Lastly, look at the MCO’s overall reputation, as well as the reputation of the health systems it contracts to. Also keep in mind that a large, well-known hospital with a good reputation for saving lives and curing sickness may not always have the same capabilities for providing rehabilitation services.

Not everyone has a choice of health plans especially if they work for themselves or a very small company. If an MCO does not provide the services you need, you need to firstly attempt to convince them that the services are needed and reasonable. This is best done by having a qualified clinician such as your primary care physician or a specialist write a letter of medical necessity that also explains the cost benefit of the intervention. If the service is still denied, take it through the appeals process. If you are unable to do this yourself, seek the assistance of an organization such as the Center for Independent Living or Disability Law Project. It is also important to advise your employer as to the problems. They may have some clout especially if the company is self-insured (i.e. they pay the MCO to manage their own healthcare dollars). The company may also take these problems into consideration when it is time to renegotiate the contract and looking at other health plans. Health plans can only exist if they maintain a certain number of subscribers and therefore need to be competitive related to cost and quality. The last thing they ant is unhappy customers who may take their business elsewhere.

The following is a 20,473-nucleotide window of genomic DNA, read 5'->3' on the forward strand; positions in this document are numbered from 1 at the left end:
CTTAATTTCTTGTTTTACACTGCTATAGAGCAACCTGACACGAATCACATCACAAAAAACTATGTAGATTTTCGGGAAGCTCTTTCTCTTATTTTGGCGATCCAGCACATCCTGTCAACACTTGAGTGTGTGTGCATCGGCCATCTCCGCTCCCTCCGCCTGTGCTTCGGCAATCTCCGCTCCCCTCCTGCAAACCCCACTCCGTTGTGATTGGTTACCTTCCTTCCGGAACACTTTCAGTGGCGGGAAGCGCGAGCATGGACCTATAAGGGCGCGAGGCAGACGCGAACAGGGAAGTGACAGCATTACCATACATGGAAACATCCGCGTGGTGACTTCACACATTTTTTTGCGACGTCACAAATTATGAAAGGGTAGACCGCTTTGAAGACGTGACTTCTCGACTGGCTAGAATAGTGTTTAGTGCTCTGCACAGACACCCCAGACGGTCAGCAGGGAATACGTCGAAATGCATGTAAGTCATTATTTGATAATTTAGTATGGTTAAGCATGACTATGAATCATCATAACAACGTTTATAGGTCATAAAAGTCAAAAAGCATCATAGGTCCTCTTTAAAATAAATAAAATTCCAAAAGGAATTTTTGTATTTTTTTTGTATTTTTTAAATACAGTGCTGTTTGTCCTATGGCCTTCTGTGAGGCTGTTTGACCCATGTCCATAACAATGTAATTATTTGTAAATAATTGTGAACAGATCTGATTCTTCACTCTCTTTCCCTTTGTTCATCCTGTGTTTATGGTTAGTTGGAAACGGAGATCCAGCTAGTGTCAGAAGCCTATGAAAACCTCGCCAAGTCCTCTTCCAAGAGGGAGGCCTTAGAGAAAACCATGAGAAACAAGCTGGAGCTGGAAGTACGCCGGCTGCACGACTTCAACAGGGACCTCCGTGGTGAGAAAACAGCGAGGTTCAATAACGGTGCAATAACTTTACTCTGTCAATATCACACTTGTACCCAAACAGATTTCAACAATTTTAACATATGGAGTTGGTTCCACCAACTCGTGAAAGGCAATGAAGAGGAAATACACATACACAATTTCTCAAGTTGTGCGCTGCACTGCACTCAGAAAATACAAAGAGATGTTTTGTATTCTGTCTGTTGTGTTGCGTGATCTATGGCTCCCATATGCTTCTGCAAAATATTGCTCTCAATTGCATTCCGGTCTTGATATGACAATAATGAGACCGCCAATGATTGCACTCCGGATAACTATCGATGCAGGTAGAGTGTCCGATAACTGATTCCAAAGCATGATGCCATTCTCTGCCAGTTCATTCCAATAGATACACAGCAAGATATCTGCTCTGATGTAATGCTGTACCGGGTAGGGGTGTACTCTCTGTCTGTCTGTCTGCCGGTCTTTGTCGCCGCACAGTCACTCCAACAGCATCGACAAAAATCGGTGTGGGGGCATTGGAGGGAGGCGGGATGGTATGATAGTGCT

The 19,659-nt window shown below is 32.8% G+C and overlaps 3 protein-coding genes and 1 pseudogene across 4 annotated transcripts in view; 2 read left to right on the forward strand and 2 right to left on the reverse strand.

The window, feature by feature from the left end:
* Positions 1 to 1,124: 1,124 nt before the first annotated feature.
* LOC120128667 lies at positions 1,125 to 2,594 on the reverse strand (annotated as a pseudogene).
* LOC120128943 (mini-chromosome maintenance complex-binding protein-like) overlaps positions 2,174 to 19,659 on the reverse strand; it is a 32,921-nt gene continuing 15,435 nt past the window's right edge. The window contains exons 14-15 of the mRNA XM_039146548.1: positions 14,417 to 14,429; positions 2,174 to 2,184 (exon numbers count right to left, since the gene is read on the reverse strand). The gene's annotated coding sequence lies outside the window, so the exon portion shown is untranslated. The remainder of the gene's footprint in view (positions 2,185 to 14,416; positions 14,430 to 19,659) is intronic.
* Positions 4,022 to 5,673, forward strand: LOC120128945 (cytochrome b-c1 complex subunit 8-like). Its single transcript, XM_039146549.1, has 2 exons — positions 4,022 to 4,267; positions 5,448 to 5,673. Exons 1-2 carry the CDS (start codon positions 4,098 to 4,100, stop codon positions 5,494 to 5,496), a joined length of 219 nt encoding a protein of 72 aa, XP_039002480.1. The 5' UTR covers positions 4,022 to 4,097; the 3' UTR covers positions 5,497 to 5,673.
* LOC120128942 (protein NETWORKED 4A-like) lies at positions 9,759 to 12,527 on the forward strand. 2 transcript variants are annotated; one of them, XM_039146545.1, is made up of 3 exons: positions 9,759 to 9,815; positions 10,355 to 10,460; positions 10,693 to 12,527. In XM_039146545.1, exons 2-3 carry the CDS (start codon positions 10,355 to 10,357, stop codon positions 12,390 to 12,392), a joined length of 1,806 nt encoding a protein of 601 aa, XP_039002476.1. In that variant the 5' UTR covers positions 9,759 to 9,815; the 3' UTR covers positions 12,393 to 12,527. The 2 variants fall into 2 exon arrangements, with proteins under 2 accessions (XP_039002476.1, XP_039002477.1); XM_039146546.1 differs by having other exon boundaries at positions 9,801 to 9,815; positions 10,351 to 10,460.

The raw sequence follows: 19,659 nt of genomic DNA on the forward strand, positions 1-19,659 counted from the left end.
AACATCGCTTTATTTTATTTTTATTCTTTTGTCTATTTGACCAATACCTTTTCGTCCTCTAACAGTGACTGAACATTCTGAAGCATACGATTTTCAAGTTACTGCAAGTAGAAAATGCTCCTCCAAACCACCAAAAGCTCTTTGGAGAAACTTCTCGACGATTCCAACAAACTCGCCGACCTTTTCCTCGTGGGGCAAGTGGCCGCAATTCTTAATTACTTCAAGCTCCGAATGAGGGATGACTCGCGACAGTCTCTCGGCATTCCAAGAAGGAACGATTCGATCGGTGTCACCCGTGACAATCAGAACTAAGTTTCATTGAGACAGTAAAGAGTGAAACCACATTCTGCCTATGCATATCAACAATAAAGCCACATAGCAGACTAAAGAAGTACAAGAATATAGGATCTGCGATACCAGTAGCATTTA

In many cases, managed care works well and it has shown to reduce costs. The key is to identify a good MCO and understand how it operates. Every organization has procedures and people usually get what they need when they follow the procedures. You can learn a lot about a MCO through its marketing material. In many states, health insurers are required to publish in common, understandable language how they operate, who they operate with, and exactly what they do not cover. But more so, you can learn a lot by experience and the experience of others.

Mark Schmeler is an occupational therapist and an assistive technology practitioner. He is director of clinical services for the Center for Assistive Technology, University of Pittsburgh Medical Center in Pittsburgh < > . He is a member of the American Occupational Therapy Association and the Rehabilitation Engineering and Assistive Technology Society of America. You can e-mail Mark at: Mark Schmeler

Last Updated: 3-2-2006

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  Department of Rehabilitation Science and Technology  Telephone: 412.624.6279

 © Copyright 2006 University of Pittsburgh. All rights reserved.
No quotes from the materials contained herein may be used in any media without attribution to WheelchairNet and the Department of Rehabilitation Science and Technology.

Please note: This information is provided a archival information from the Rehabilitation Engineering Research Center on Wheeled Mobility from 1993 to 2002.